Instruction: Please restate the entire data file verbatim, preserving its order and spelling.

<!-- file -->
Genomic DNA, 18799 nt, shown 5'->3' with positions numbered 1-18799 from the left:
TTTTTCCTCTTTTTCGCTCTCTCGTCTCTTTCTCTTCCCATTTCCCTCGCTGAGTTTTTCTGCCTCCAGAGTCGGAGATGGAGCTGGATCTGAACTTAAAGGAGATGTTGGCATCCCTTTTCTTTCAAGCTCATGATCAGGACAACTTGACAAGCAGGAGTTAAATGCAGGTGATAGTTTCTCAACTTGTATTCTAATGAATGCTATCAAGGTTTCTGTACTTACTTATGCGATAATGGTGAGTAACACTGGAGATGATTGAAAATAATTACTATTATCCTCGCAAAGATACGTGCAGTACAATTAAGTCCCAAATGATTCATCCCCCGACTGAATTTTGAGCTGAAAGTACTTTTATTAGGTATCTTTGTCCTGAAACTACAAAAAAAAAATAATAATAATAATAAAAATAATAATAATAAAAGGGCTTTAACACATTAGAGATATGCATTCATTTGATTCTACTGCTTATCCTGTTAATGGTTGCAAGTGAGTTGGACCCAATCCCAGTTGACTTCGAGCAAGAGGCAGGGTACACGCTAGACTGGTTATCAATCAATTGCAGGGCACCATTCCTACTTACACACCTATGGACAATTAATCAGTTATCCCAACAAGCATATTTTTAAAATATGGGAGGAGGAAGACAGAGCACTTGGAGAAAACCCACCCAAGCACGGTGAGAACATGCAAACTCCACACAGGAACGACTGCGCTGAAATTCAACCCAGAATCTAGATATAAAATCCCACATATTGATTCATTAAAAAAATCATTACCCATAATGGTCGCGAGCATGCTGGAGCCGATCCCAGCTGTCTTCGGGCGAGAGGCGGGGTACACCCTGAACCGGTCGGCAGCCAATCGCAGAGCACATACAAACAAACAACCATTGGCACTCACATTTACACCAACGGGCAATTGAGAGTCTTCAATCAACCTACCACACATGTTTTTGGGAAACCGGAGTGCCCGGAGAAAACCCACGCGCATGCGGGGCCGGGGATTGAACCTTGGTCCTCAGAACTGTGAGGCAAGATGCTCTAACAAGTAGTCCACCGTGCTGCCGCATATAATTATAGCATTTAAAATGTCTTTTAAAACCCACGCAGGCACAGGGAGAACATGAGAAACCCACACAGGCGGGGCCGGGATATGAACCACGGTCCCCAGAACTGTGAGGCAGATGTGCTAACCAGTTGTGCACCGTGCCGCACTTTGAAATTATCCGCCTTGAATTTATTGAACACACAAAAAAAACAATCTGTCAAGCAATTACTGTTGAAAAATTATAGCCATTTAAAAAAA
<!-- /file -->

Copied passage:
Genomic DNA, 18799 nt, shown 5'->3' with positions numbered 1-18799 from the left:
TTTTTCCTCTTTTTCGCTCTCTCGTCTCTTTCTCTTCCCATTTCCCTCGCTGAGTTTTTCTGCCTCCAGAGTCGGAGATGGAGCTGGATCTGAACTTAAAGGAGATGTTGGCATCCCTTTTCTTTCAAGCTCATGATCAGGACAACTTGACAAGCAGGAGTTAAATGCAGGTGATAGTTTCTCAACTTGTATTCTAATGAATGCTATCAAGGTTTCTGTACTTACTTATGCGATAATGGTGAGTAACACTGGAGATGATTGAAAATAATTACTATTATCCTCGCAAAGATACGTGCAGTACAATTAAGTCCCAAATGATTCATCCCCCGACTGAATTTTGAGCTGAAAGTACTTTTATTAGGTATCTTTGTCCTGAAACTACAAAAAAAAAATAATAATAATAATAAAAATAATAATAATAAAAGGGCTTTAACACATTAGAGATATGCATTCATTTGATTCTACTGCTTATCCTGTTAATGGTTGCAAGTGAGTTGGACCCAATCCCAGTTGACTTCGAGCAAGAGGCAGGGTACACGCTAGACTGGTTATCAATCAATTGCAGGGCACCATTCCTACTTACACACCTATGGACAATTAATCAGTTATCCCAACAAGCATATTTTTAAAATATGGGAGGAGGAAGACAGAGCACTTGGAGAAAACCCACCCAAGCACGGTGAGAACATGCAAACTCCACACAGGAACGACTGCGCTGAAATTCAACCCAGAATCTAGATATAAAATCCCACATATTGATTCATTAAAAAAATCATTACCCATAATGGTCGCGAGCATGCTGGAGCCGATCCCAGCTGTCTTCGGGCGAGAGGCGGGGTACACCCTGAACCGGTCGGCAGCCAATCGCAGAGCACATACAAACAAACAACCATTGGCACTCACATTTACACCAACGGGCAATTGAGAGTCTTCAATCAACCTACCACACATGTTTTTGGGAAACCGGAGTGCCCGGAGAAAACCCACGCGCATGCGGGGCCGGGGATTGAACCTTGGTCCTCAGAACTGTGAGGCAAGATGCTCTAACAAGTAGTCCACCGTGCTGCCGCATATAATTATAGCATTTAAAATGTCTTTTAAAACCCACGCAGGCACAGGGAGAACATGAGAAACCCACACAGGCGGGGCCGGGATATGAACCACGGTCCCCAGAACTGTGAGGCAGATGTGCTAACCAGTTGTGCACCGTGCCGCACTTTGAAATTATCCGCCTTGAATTTATTGAACACACAAAAAAAACAATCTGTCAAGCAATTACTGTTGAAAAATTATAGCCATTTAAAAAAA